How is EM radiation produced?
 Accelerate charged particles back and forth like they do at the radio station.
 All objects with temperature above "absolute zero" emit EM radiation.
 Absolute Zero is the temperature where all motion (on the
atomic level) ceases.
 0 Kelvin = 459º F = 273º C
 If a plot is made of the amount (intensity) of EM radiation emitted at each
wavelength by a nonzerotemperature solid object, this is called a "spectrum".
For solids, the spectrum is called a Planck spectrum or a blackbody
spectrum. This is an important point!
 For a given object, as the temperature increases:
 The intensity of radiation at all wavelengths increases.
 The peak of the intensity moves to shorter wavelengths (or higher
frequencies). You already knew this  think about your stove element as you
turn up the heat.
Wien's Law
The way the peak of the Planck curve changes with temperature is quantified by
Wien's Law .
Temp(K) = 
0.29

_{max}(cm) 
_{max}(cm) = 
0.29

Temp(K) 
This is Powerful!
 Measure the spectrum of the Sun (the intensity of EM radiation at every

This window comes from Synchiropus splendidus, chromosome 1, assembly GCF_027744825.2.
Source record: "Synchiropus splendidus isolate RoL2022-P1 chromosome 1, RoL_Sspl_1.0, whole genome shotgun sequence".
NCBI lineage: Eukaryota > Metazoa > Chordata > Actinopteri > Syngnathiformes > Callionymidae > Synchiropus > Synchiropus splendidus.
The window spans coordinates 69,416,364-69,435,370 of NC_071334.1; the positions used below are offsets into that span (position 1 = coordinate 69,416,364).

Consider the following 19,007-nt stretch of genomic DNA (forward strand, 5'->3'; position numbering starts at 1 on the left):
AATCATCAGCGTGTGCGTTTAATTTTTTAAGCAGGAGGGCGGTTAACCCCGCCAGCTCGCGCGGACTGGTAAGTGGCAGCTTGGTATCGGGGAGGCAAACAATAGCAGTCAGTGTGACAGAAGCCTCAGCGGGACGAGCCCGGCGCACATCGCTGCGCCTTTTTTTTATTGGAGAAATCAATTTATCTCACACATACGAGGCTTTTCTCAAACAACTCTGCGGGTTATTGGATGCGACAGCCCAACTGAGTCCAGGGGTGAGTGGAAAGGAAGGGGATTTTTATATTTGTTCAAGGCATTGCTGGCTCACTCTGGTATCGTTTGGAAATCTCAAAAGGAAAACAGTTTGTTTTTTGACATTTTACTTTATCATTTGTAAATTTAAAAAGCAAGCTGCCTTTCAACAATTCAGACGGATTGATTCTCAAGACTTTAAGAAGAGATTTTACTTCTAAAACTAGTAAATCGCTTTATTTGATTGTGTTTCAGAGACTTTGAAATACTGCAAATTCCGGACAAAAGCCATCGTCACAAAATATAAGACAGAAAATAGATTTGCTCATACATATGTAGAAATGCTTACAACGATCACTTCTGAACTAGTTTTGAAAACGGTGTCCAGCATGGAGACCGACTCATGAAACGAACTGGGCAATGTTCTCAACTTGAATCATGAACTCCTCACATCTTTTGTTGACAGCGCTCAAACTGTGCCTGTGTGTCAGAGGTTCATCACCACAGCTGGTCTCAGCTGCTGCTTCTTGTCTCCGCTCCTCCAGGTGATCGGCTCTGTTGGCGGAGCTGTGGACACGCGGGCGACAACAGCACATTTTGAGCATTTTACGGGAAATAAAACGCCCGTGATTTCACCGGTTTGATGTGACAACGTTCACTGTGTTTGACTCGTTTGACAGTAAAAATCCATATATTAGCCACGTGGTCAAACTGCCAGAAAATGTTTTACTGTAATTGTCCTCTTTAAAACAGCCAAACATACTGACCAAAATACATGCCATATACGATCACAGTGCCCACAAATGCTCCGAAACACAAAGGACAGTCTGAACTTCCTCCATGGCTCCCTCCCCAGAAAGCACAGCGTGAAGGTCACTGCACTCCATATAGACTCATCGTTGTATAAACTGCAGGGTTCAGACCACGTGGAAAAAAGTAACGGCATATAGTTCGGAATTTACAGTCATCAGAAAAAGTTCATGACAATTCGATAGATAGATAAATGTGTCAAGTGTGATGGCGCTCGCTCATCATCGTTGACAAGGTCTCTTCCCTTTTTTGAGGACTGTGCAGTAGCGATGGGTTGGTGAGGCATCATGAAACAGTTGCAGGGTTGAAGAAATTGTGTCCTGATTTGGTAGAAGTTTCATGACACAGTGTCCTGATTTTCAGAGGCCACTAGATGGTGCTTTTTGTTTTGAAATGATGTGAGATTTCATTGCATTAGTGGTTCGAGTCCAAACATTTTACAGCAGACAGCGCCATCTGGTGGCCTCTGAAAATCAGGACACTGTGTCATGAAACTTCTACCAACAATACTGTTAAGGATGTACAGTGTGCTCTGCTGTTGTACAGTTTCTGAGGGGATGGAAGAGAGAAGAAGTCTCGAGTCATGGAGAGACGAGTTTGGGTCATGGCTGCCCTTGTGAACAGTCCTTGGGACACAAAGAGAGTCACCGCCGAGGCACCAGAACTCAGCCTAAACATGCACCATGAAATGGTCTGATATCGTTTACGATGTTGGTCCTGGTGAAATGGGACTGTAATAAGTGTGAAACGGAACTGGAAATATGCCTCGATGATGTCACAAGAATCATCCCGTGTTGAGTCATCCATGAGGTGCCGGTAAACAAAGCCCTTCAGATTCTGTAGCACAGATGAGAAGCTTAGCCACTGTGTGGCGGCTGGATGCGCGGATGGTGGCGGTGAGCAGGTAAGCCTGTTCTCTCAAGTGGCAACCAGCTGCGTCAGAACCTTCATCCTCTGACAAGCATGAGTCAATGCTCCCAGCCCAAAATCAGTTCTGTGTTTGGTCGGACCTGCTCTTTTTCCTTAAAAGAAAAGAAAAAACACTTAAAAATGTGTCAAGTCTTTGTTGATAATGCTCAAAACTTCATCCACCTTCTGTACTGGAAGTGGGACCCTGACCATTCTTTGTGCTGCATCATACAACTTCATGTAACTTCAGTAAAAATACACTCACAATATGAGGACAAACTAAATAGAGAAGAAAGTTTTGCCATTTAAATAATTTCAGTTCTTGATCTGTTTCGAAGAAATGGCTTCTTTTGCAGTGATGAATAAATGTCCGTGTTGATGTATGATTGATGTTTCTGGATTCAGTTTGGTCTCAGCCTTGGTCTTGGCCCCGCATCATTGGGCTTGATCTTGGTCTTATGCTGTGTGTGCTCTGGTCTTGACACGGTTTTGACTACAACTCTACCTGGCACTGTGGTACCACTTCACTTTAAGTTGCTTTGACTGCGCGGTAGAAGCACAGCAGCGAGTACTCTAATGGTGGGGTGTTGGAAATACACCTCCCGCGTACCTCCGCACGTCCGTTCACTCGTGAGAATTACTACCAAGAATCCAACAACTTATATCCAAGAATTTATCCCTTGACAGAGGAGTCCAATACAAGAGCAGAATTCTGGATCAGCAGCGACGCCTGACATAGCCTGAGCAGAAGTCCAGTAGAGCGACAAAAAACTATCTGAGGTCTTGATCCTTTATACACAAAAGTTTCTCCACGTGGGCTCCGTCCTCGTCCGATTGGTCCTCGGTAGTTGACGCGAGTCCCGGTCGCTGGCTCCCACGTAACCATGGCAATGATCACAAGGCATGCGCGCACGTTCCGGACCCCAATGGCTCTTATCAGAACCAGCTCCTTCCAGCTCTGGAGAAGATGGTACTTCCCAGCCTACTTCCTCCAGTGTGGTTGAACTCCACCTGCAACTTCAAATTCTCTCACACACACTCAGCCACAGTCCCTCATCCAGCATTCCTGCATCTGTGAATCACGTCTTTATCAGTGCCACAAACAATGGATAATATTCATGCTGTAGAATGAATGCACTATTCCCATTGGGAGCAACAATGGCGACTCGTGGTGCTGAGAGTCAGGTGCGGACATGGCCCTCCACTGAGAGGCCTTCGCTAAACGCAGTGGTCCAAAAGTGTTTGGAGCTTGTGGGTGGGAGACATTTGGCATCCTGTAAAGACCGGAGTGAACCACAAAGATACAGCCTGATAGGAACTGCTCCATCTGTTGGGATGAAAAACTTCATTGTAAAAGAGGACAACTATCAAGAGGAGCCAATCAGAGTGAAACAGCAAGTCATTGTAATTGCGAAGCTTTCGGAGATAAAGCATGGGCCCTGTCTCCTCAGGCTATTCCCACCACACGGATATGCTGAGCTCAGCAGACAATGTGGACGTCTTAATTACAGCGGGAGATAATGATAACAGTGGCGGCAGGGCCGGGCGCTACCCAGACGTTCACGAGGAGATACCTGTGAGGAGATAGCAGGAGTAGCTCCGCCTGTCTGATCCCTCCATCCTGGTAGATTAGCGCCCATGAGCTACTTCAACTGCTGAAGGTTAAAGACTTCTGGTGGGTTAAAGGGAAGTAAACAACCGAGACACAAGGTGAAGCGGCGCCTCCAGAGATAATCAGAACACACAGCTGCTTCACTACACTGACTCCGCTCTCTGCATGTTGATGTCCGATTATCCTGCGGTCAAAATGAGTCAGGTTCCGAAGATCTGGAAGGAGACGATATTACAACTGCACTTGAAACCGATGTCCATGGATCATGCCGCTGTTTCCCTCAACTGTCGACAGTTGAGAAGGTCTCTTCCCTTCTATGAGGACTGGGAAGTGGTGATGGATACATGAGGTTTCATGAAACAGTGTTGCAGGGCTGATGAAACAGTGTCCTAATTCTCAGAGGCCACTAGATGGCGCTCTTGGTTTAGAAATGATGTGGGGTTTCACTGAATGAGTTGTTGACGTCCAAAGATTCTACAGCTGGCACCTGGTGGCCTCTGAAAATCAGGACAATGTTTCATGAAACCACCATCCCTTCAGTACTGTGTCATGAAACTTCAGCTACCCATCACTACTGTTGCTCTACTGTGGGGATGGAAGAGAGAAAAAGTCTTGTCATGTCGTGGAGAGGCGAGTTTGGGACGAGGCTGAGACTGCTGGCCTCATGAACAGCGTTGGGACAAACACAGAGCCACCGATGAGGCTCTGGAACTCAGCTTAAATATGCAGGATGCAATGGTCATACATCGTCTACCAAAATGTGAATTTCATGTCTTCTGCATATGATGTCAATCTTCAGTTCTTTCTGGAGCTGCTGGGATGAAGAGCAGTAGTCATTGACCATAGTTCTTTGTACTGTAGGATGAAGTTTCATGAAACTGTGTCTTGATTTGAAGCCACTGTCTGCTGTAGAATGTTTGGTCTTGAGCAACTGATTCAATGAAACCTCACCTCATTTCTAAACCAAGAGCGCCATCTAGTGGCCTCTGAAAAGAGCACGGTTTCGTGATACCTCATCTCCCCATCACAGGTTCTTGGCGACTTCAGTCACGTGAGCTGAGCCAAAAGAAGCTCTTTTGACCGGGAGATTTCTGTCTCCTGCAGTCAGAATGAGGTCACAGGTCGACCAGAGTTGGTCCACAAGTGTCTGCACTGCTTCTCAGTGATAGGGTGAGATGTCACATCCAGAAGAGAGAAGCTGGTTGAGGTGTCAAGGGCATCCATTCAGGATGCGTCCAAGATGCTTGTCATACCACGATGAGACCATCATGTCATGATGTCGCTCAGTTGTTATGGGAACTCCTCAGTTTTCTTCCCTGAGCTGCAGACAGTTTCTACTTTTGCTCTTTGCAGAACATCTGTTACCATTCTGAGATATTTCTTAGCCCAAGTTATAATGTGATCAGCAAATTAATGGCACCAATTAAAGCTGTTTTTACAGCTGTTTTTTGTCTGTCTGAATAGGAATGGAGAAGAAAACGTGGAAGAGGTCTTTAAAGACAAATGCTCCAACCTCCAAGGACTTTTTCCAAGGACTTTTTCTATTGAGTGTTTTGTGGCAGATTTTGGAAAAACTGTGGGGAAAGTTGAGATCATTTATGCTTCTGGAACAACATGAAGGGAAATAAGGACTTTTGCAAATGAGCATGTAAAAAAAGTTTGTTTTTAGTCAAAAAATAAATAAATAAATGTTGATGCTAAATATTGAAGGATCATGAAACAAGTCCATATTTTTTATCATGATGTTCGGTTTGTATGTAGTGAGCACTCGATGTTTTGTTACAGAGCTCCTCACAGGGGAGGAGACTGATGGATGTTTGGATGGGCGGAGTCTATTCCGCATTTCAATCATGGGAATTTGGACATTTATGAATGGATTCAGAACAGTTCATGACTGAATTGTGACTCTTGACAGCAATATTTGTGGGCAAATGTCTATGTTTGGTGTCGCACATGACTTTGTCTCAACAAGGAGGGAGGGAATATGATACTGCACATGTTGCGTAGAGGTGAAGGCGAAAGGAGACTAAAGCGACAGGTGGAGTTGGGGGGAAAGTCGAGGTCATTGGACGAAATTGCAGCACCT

wavelength) and find:
_{max} = 5500 Å = 5.5 x 10^{5} cm
 Knowing this, we can estimate the surface temperature of the Sun from Wien's Law
(this will give the right answer if the solar spectrum does indeed look like a Planck
spectrum).
Temp = 
0.29

= 5200 K 
5.5 x 10^{5} 
Q. What about radiation from humans?
Note that the radiation we are all using to see one another is reflected from the
lights in the room. (Don't believe me? Turn off the lights and see what you see...)
T_{humans} ~ 300K
_{max}(cm) = 
0.29

= 9.8 x 10^{4} 
T(K) 
= 9.8 µm
Infrared
This is bad news for soldiers and outofbounds campers in Yosemite!
Q. What temperature needs to be reached for the Planck radiation of a solid to peak
in the xray region (~ 10^{9} cm)?
T_{X} = 
0.29

= 2.9 x 10^{8} K 
10^{9} 
Note: solids don't ordinarily get this hot!